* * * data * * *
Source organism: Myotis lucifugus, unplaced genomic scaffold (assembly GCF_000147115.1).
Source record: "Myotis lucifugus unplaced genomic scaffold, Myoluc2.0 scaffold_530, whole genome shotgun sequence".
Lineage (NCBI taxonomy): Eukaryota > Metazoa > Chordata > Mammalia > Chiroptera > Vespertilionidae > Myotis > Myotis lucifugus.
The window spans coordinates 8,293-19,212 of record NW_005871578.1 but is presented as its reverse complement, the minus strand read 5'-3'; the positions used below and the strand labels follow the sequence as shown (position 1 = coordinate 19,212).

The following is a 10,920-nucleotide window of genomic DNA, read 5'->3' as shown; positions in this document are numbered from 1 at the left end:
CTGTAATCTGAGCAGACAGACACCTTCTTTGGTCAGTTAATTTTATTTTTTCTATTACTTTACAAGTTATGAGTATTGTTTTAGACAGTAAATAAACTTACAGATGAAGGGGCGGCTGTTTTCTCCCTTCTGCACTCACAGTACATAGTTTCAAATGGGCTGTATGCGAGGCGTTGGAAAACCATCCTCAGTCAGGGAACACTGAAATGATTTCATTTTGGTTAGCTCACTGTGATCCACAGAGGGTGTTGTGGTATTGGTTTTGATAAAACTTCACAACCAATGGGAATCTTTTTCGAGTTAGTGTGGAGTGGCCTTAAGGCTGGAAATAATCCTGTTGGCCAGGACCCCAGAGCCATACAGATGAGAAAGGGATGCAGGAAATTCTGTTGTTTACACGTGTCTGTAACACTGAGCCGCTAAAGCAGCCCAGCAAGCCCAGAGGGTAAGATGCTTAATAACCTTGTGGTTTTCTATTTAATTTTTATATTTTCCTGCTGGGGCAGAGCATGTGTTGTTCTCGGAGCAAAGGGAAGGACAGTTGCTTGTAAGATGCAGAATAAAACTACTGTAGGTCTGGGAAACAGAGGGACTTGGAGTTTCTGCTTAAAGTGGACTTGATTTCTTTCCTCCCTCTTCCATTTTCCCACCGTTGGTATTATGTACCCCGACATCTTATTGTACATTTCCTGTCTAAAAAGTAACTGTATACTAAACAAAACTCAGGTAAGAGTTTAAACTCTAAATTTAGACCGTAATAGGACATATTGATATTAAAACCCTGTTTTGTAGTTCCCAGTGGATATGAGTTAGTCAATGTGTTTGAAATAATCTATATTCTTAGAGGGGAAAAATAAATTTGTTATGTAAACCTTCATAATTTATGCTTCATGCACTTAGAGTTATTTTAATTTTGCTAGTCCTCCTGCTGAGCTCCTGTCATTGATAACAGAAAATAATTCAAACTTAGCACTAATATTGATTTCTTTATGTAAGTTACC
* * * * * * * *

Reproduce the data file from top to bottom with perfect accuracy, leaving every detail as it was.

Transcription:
Source organism: Myotis lucifugus, unplaced genomic scaffold (assembly GCF_000147115.1).
Source record: "Myotis lucifugus unplaced genomic scaffold, Myoluc2.0 scaffold_530, whole genome shotgun sequence".
Lineage (NCBI taxonomy): Eukaryota > Metazoa > Chordata > Mammalia > Chiroptera > Vespertilionidae > Myotis > Myotis lucifugus.
The window spans coordinates 8,293-19,212 of record NW_005871578.1 but is presented as its reverse complement, the minus strand read 5'-3'; the positions used below and the strand labels follow the sequence as shown (position 1 = coordinate 19,212).

The following is a 10,920-nucleotide window of genomic DNA, read 5'->3' as shown; positions in this document are numbered from 1 at the left end:
CTGTAATCTGAGCAGACAGACACCTTCTTTGGTCAGTTAATTTTATTTTTTCTATTACTTTACAAGTTATGAGTATTGTTTTAGACAGTAAATAAACTTACAGATGAAGGGGCGGCTGTTTTCTCCCTTCTGCACTCACAGTACATAGTTTCAAATGGGCTGTATGCGAGGCGTTGGAAAACCATCCTCAGTCAGGGAACACTGAAATGATTTCATTTTGGTTAGCTCACTGTGATCCACAGAGGGTGTTGTGGTATTGGTTTTGATAAAACTTCACAACCAATGGGAATCTTTTTCGAGTTAGTGTGGAGTGGCCTTAAGGCTGGAAATAATCCTGTTGGCCAGGACCCCAGAGCCATACAGATGAGAAAGGGATGCAGGAAATTCTGTTGTTTACACGTGTCTGTAACACTGAGCCGCTAAAGCAGCCCAGCAAGCCCAGAGGGTAAGATGCTTAATAACCTTGTGGTTTTCTATTTAATTTTTATATTTTCCTGCTGGGGCAGAGCATGTGTTGTTCTCGGAGCAAAGGGAAGGACAGTTGCTTGTAAGATGCAGAATAAAACTACTGTAGGTCTGGGAAACAGAGGGACTTGGAGTTTCTGCTTAAAGTGGACTTGATTTCTTTCCTCCCTCTTCCATTTTCCCACCGTTGGTATTATGTACCCCGACATCTTATTGTACATTTCCTGTCTAAAAAGTAACTGTATACTAAACAAAACTCAGGTAAGAGTTTAAACTCTAAATTTAGACCGTAATAGGACATATTGATATTAAAACCCTGTTTTGTAGTTCCCAGTGGATATGAGTTAGTCAATGTGTTTGAAATAATCTATATTCTTAGAGGGGAAAAATAAATTTGTTATGTAAACCTTCATAATTTATGCTTCATGCACTTAGAGTTATTTTAATTTTGCTAGTCCTCCTGCTGAGCTCCTGTCATTGATAACAGAAAATAATTCAAACTTAGCACTAATATTGATTTCTTTATGTAAGTTACC